For an intermediate-level tester, creating a database like this for tests represents several days’ work at the very least.

How the process works now:
  1. A new project is opened.
  2. MAF is pulled up from Nexus.
  3. Implementation of the tests begins, employing ready-to-use, secured methods from the MAF. Goodbye to StaleElementReferenceException!
For an intermediate-level tester, this represents a maximum of thirty minutes’ work, provided they have access to a wide range of ready-to-use and pretested instructions.
MAF Easy
What about people who would like to start working on automation, but lack the relevant level of technical knowledge and programming skills to use the framework? The MAF Easy module was created for just that purpose. The Easy MakoLab Automation Framework is a more accessible form of automation tool intended for people who are less technologically advanced. The Easy uses the method provided in the MAF, reconstructing it in a way which is clearer to every tester, even one who has never had anything to do with automation before. We have compared creating testing scripts in Easy with constructing a building using building blocks. In this case, the building blocks are the ready-to-use components which have to be placed in the scripts.

The main features of the MAF Easy module are:
  • built-in components which are responsible for methods for testing the UO and API layers;
  • Cucumber and Allure reporting services are built in. There is not even any need for the quality engineer to call hooks. Every pre- and post-test action is called automatically;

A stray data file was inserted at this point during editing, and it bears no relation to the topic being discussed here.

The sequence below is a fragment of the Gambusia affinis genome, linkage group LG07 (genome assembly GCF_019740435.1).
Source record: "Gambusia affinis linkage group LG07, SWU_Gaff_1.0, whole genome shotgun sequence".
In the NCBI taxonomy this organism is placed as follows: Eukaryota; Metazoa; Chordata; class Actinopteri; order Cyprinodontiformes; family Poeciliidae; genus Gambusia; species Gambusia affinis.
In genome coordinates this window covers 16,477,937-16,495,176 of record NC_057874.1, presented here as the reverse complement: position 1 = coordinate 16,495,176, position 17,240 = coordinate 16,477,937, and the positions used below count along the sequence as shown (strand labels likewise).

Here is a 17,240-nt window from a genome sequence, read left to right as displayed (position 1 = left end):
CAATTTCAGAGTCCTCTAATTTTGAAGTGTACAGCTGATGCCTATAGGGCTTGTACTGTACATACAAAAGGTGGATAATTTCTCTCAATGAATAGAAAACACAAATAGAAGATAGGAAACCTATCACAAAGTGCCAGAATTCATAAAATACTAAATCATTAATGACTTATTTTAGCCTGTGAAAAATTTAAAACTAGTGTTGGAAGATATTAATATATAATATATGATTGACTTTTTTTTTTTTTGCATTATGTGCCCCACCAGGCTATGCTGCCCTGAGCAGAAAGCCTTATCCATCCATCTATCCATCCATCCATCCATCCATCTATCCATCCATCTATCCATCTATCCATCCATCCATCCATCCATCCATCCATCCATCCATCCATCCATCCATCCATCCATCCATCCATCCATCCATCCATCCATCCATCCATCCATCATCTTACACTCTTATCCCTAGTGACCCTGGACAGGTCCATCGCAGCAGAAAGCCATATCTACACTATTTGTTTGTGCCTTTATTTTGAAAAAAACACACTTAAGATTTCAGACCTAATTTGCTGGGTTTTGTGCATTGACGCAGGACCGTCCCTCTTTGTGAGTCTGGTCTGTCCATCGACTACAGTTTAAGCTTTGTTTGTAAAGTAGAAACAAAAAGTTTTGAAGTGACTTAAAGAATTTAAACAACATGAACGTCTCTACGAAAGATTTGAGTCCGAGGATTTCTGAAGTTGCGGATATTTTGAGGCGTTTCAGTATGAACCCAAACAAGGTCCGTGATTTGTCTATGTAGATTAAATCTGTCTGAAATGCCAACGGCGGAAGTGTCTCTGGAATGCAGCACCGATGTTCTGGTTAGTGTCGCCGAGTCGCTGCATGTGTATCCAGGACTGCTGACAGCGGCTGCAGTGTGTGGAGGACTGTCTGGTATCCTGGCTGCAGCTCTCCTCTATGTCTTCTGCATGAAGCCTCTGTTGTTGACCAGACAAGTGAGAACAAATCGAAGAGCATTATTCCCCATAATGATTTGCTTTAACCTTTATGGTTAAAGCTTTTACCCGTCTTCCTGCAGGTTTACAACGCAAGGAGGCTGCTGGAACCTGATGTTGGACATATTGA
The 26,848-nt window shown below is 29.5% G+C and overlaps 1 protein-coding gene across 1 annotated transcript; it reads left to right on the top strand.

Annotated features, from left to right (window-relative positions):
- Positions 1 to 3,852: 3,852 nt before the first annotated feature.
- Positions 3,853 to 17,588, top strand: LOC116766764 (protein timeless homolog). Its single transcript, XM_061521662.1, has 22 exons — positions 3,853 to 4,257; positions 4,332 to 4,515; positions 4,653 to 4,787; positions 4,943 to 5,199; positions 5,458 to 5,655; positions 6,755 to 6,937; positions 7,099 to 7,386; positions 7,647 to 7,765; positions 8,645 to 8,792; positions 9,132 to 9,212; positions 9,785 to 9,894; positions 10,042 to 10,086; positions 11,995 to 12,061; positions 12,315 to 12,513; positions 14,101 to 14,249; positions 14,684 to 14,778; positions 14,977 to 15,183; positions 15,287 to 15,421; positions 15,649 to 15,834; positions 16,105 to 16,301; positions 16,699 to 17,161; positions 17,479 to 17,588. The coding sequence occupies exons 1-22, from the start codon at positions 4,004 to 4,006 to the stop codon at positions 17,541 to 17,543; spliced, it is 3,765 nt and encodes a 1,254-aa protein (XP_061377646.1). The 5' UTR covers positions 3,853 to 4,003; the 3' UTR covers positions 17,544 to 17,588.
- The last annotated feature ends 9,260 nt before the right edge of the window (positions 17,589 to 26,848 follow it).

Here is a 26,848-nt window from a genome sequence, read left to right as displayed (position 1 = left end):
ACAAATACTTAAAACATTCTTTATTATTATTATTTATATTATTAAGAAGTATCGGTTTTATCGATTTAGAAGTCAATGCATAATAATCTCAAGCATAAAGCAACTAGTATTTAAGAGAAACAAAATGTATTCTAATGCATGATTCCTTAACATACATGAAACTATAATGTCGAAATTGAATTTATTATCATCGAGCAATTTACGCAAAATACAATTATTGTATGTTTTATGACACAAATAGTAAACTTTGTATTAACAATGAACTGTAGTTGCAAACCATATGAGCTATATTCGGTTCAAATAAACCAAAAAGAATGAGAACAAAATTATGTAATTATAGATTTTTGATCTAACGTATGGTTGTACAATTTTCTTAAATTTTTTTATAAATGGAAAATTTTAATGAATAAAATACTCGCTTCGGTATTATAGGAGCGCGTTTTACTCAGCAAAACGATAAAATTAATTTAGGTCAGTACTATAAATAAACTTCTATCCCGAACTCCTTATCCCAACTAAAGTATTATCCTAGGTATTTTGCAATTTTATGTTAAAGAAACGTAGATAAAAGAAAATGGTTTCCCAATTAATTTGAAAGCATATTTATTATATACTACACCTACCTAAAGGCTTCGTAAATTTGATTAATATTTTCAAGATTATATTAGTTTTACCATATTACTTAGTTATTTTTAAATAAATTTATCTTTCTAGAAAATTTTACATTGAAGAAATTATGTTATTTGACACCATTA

• the module is integrated with Jenkins and has a built-in, multi-thread service;
  • the built-in assertion service is packaged with easily understood methods;
  • automation is begun even more quickly, making the Easy an outstanding solution not only for junior staff, but also for smaller projects where ultra-fast results are needed. The Easy requires almost no more time than ‘clicking through’ tests in Selenium IDE or Katalon, for example, and, at the same time, it maintains a higher stability and greater integrality with our solutions.
The differences in using the MAF and the MAF Easy module
Seen from the standpoint of the quality engineer, using the MAF or the Easy is a matter of choice; everything depends on the context and individual needs.

The visible benefits of using the Easy are as follows:
  • there is no demand for extensive programming knowledge;
  • visible results can be obtained even more quickly;
  • it is a subset of the MAF. In fact, it uses around 60% of the MAF’s ready-to-use instructions, which are secured and packaged in methods to make using them as intuitive as possible.
There are a couple of limitations which should be taken into account, though:
  • the MAF Easy is not as flexible as the pure MAF. If you want to make radical modifications or reconstruct particular events, then we suggest using the MAF;
  • the MAF contains instructions which are not used in the Easy, but might be crucial to a project that is not currently automated.
An example of using MAF Easy instructions is presented below:
MAF Screen

MakoLab Automation Framework screen capture

Development Plan
The MAF is constantly being updated, with new functions and capabilities being added, while plans for its development have been drawn up on a grand scale. The most important of the plans for improvement are:

  • adding the services of more libraries, making it possible to test increasingly advanced projects and functions;
  • adding support for BrowserStack;
  • adding a module for mobile app testing: facilitating app testing on both leading operating systems, in other words, Android and iOS;
  • updating in terms of new technologies.
If you’re interested in testing, quality control processes and producing software and if you’d like to become part of our team, then head over to our Careers section, check out the vacancies we’re recruiting for and send us an application!

Author
Jakub Konicki Lg @1X
Jakub Konicki
Senior QA Engineer
jakub.konicki@makolab.com
Karol Opitz Lg @1X
Karol Opitz
QA Engineer
karol.opitz@makolab.com

Innovation, Quality Assurance, Quality Enineering, Test Automation